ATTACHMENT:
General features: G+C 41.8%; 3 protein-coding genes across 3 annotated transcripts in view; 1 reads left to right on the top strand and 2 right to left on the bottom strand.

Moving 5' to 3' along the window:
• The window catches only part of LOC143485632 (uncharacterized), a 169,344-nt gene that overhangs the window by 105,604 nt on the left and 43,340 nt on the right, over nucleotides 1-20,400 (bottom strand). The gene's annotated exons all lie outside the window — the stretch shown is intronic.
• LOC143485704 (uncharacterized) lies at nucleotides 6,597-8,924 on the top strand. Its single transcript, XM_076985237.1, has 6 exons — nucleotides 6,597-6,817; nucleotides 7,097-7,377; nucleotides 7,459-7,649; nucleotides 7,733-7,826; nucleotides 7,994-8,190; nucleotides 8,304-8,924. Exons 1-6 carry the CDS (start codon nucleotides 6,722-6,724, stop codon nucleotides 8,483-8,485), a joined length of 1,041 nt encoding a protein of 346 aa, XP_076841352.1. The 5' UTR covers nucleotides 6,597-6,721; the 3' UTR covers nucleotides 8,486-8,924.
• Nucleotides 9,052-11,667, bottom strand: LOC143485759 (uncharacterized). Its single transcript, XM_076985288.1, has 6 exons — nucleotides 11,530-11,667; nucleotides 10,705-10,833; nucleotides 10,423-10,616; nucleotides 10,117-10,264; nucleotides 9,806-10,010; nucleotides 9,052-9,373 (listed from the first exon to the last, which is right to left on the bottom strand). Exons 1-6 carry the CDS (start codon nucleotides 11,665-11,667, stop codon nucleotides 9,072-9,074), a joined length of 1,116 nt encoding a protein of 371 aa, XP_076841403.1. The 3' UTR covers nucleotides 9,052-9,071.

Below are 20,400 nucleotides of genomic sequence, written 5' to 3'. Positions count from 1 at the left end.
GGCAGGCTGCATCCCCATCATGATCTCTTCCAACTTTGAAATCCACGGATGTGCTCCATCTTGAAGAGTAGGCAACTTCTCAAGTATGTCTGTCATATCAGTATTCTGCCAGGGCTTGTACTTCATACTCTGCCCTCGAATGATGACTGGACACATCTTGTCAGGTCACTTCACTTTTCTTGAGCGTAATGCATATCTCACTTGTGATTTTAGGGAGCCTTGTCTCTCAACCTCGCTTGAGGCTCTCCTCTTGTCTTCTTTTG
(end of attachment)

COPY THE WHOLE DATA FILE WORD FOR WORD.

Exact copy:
General features: G+C 41.8%; 3 protein-coding genes across 3 annotated transcripts in view; 1 reads left to right on the top strand and 2 right to left on the bottom strand.

Moving 5' to 3' along the window:
• The window catches only part of LOC143485632 (uncharacterized), a 169,344-nt gene that overhangs the window by 105,604 nt on the left and 43,340 nt on the right, over nucleotides 1-20,400 (bottom strand). The gene's annotated exons all lie outside the window — the stretch shown is intronic.
• LOC143485704 (uncharacterized) lies at nucleotides 6,597-8,924 on the top strand. Its single transcript, XM_076985237.1, has 6 exons — nucleotides 6,597-6,817; nucleotides 7,097-7,377; nucleotides 7,459-7,649; nucleotides 7,733-7,826; nucleotides 7,994-8,190; nucleotides 8,304-8,924. Exons 1-6 carry the CDS (start codon nucleotides 6,722-6,724, stop codon nucleotides 8,483-8,485), a joined length of 1,041 nt encoding a protein of 346 aa, XP_076841352.1. The 5' UTR covers nucleotides 6,597-6,721; the 3' UTR covers nucleotides 8,486-8,924.
• Nucleotides 9,052-11,667, bottom strand: LOC143485759 (uncharacterized). Its single transcript, XM_076985288.1, has 6 exons — nucleotides 11,530-11,667; nucleotides 10,705-10,833; nucleotides 10,423-10,616; nucleotides 10,117-10,264; nucleotides 9,806-10,010; nucleotides 9,052-9,373 (listed from the first exon to the last, which is right to left on the bottom strand). Exons 1-6 carry the CDS (start codon nucleotides 11,665-11,667, stop codon nucleotides 9,072-9,074), a joined length of 1,116 nt encoding a protein of 371 aa, XP_076841403.1. The 3' UTR covers nucleotides 9,052-9,071.

Below are 20,400 nucleotides of genomic sequence, written 5' to 3'. Positions count from 1 at the left end.
GGCAGGCTGCATCCCCATCATGATCTCTTCCAACTTTGAAATCCACGGATGTGCTCCATCTTGAAGAGTAGGCAACTTCTCAAGTATGTCTGTCATATCAGTATTCTGCCAGGGCTTGTACTTCATACTCTGCCCTCGAATGATGACTGGACACATCTTGTCAGGTCACTTCACTTTTCTTGAGCGTAATGCATATCTCACTTGTGATTTTAGGGAGCCTTGTCTCTCAACCTCGCTTGAGGCTCTCCTCTTGTCTTCTTTTG